Wednesday, October 31, 2007
* If the private sector people did anticipate the embargo, then I would explain that Nixon's price controls and high tax rates would make it pointless for speculators to build up inventories before the crisis hit. So SPR isn't necessary, we just need to unleash the market to do its job.
* If the private sector did NOT see the OPEC move coming, then I would explain that this isn't a strike against the market and FOR the government; after all, the planners were caught off guard too. So the question going forward is, okay, now that we realize OPEC could do this again, who is most likely to prepare for it better? Private speculators who are risking their own money, or bureaucrats?
Now, is anybody else slightly troubled by this? It gave me the willies when I realized that my solution was going to be the same no matter what had happened historically. Now granted, this is partly the point of Misesians who stress that economic theory is a priori. But still, I could definitely understand if a leftist thought this simply proved how dogmatic I was.
Tuesday, October 30, 2007
We've become so busy we can't afford the time to say "it."
Were the police afraid that the passengers in his car would again mistake him for a dead man if he left the makeup on? That they'd get another phone call: "This time he's been murdered for sure!"
I really didn't know what to say. What I thought was, "Yes, just as it has been for about 720 periods of several days each earlier in your life."
Sunday, October 28, 2007
Saturday, October 27, 2007
"Anyone who links Islamic radicalism to the terrorist campaigns that are being waged against America, Europe and Israel and against non-radical Muslims in places such as Darfur, is automatically labeled an 'Islamophobe.'"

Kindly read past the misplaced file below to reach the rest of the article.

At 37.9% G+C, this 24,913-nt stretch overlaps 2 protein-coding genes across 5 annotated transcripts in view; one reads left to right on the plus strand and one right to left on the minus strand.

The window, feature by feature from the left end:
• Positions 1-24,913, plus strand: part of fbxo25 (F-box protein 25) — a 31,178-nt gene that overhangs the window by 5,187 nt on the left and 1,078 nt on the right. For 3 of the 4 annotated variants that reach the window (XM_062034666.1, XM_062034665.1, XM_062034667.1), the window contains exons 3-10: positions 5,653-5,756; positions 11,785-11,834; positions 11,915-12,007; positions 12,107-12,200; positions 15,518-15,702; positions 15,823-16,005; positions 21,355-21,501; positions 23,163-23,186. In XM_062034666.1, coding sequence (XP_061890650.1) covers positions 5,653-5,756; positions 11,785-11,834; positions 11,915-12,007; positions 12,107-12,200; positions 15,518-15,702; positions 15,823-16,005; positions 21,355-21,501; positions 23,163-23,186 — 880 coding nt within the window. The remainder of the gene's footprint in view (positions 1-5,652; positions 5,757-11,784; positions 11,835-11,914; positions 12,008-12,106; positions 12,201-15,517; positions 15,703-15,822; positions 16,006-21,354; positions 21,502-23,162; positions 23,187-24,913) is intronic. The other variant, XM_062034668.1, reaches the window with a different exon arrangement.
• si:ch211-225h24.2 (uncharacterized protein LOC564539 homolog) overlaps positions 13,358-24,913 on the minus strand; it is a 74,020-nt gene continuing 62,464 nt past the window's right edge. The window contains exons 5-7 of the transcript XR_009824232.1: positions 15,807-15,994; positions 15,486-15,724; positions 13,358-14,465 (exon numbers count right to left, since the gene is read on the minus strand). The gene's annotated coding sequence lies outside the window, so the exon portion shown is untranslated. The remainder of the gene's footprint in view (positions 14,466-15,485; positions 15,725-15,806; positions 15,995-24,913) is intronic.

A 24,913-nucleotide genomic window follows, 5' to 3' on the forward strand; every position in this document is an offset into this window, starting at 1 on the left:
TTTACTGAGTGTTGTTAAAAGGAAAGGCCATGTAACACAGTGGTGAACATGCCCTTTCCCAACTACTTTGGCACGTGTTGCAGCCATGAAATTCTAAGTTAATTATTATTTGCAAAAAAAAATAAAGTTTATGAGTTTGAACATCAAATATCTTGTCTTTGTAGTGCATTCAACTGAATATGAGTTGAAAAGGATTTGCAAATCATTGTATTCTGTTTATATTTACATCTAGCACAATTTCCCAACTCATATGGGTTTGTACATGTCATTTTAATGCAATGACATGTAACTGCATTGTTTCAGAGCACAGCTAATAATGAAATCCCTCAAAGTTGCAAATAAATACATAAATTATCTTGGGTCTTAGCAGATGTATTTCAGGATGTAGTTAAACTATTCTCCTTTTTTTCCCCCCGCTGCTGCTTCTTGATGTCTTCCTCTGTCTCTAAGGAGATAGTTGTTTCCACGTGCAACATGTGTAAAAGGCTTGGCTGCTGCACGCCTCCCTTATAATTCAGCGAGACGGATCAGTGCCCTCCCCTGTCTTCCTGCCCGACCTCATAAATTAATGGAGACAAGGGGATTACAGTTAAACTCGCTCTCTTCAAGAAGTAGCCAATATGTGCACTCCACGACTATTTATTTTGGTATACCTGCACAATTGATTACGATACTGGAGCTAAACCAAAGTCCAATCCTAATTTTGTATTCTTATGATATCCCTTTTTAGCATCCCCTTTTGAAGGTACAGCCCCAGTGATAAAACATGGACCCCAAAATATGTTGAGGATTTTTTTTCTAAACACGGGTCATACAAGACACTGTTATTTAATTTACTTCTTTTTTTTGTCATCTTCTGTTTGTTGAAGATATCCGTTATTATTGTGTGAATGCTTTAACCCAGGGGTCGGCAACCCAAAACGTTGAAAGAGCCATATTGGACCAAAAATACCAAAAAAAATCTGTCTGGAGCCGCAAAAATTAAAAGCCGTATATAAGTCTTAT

Has anyone, anywhere, ever so denounced someone else? Is there anyone who denies that these terrorist campaigns are linked to radical Islam? Sure, there are some of us who argue that it's not OK to kill millions of Moslems because a few of their fellow believers commit terrorist acts, but that's a slightly different point.
Thursday, October 25, 2007
…, 1010, 1011, 1000, 1001, 1110, 1111, 1100, 1101, 10, 11, 0, 1, 110, 111, 100, 101, 11010, 11011, 11000, 11001, 11110, ...
Wednesday, October 24, 2007
Monday, October 22, 2007
Saturday, October 20, 2007
My initial bias is to be skeptical of the value of such an approach. Mathematical futures/options forecasting seems similar to Max Cohen's grandiose attempt to predict the mathematical patterns in the stock market in the movie Pi (an excellent film); an illusory objective, like perpetual motion or attempts to square the circle. Mapping the current state of the economy is one thing, but making toy models of previous markets and simulating them based on the future seems a blind bet on intelligence to model what is not amenable to insightful modeling: human actions and behavior in the future.
Thinking about it, I realized my bias against such modeling came back to Mises' illustration of two approaches to economics. Murray Rothbard writes, 'One example that Mises liked to use in his class to demonstrate the difference between two fundamental ways of approaching human behavior was in looking at Grand Central Station behavior during rush hour. The " objective" or " truly scientific" behaviorist, he pointed out, would observe the empirical events: e.g., people rushing back and forth, aimlessly at certain predictable times of day. And that is all he would know. But the true student of human action would start from the fact that all human behavior is purposive, and he would see the purpose is to get from home to the train to work in the morning, the opposite at night, etc. It is obvious which one would discover and know more about human behavior, and therefore which one would be the genuine "scientist."'